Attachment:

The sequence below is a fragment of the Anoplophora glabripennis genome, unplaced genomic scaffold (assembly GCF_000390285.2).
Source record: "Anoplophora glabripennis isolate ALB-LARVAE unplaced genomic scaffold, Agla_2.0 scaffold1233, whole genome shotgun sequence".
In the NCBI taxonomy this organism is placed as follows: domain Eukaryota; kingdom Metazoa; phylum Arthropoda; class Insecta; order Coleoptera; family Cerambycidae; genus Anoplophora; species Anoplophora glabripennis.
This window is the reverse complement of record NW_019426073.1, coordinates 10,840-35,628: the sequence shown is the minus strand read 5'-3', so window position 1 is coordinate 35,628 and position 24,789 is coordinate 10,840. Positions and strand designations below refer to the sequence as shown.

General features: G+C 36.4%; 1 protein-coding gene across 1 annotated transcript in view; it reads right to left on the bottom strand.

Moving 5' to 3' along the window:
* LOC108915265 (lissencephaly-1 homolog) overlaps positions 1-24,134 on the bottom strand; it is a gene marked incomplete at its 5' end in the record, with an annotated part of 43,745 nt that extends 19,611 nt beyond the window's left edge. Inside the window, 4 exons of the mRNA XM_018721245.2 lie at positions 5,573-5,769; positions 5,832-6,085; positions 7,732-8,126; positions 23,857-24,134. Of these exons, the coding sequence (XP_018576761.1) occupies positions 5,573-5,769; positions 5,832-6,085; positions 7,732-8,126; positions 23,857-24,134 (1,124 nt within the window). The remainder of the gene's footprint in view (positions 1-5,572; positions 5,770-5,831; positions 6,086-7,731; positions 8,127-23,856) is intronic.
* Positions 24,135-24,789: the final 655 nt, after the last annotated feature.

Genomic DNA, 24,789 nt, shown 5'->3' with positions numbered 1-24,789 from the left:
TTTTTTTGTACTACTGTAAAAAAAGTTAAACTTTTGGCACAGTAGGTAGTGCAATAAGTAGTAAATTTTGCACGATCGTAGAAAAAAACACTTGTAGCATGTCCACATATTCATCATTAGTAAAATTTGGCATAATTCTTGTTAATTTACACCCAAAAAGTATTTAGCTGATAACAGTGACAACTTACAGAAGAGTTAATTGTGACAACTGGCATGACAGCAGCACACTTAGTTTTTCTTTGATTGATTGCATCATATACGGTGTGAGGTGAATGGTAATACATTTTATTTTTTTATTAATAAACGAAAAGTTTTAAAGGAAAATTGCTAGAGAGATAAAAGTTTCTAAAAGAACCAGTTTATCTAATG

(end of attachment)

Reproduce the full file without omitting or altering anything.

The sequence below is a fragment of the Anoplophora glabripennis genome, unplaced genomic scaffold (assembly GCF_000390285.2).
Source record: "Anoplophora glabripennis isolate ALB-LARVAE unplaced genomic scaffold, Agla_2.0 scaffold1233, whole genome shotgun sequence".
In the NCBI taxonomy this organism is placed as follows: domain Eukaryota; kingdom Metazoa; phylum Arthropoda; class Insecta; order Coleoptera; family Cerambycidae; genus Anoplophora; species Anoplophora glabripennis.
This window is the reverse complement of record NW_019426073.1, coordinates 10,840-35,628: the sequence shown is the minus strand read 5'-3', so window position 1 is coordinate 35,628 and position 24,789 is coordinate 10,840. Positions and strand designations below refer to the sequence as shown.

General features: G+C 36.4%; 1 protein-coding gene across 1 annotated transcript in view; it reads right to left on the bottom strand.

Moving 5' to 3' along the window:
* LOC108915265 (lissencephaly-1 homolog) overlaps positions 1-24,134 on the bottom strand; it is a gene marked incomplete at its 5' end in the record, with an annotated part of 43,745 nt that extends 19,611 nt beyond the window's left edge. Inside the window, 4 exons of the mRNA XM_018721245.2 lie at positions 5,573-5,769; positions 5,832-6,085; positions 7,732-8,126; positions 23,857-24,134. Of these exons, the coding sequence (XP_018576761.1) occupies positions 5,573-5,769; positions 5,832-6,085; positions 7,732-8,126; positions 23,857-24,134 (1,124 nt within the window). The remainder of the gene's footprint in view (positions 1-5,572; positions 5,770-5,831; positions 6,086-7,731; positions 8,127-23,856) is intronic.
* Positions 24,135-24,789: the final 655 nt, after the last annotated feature.

Genomic DNA, 24,789 nt, shown 5'->3' with positions numbered 1-24,789 from the left:
TTTTTTTGTACTACTGTAAAAAAAGTTAAACTTTTGGCACAGTAGGTAGTGCAATAAGTAGTAAATTTTGCACGATCGTAGAAAAAAACACTTGTAGCATGTCCACATATTCATCATTAGTAAAATTTGGCATAATTCTTGTTAATTTACACCCAAAAAGTATTTAGCTGATAACAGTGACAACTTACAGAAGAGTTAATTGTGACAACTGGCATGACAGCAGCACACTTAGTTTTTCTTTGATTGATTGCATCATATACGGTGTGAGGTGAATGGTAATACATTTTATTTTTTTATTAATAAACGAAAAGTTTTAAAGGAAAATTGCTAGAGAGATAAAAGTTTCTAAAAGAACCAGTTTATCTAATG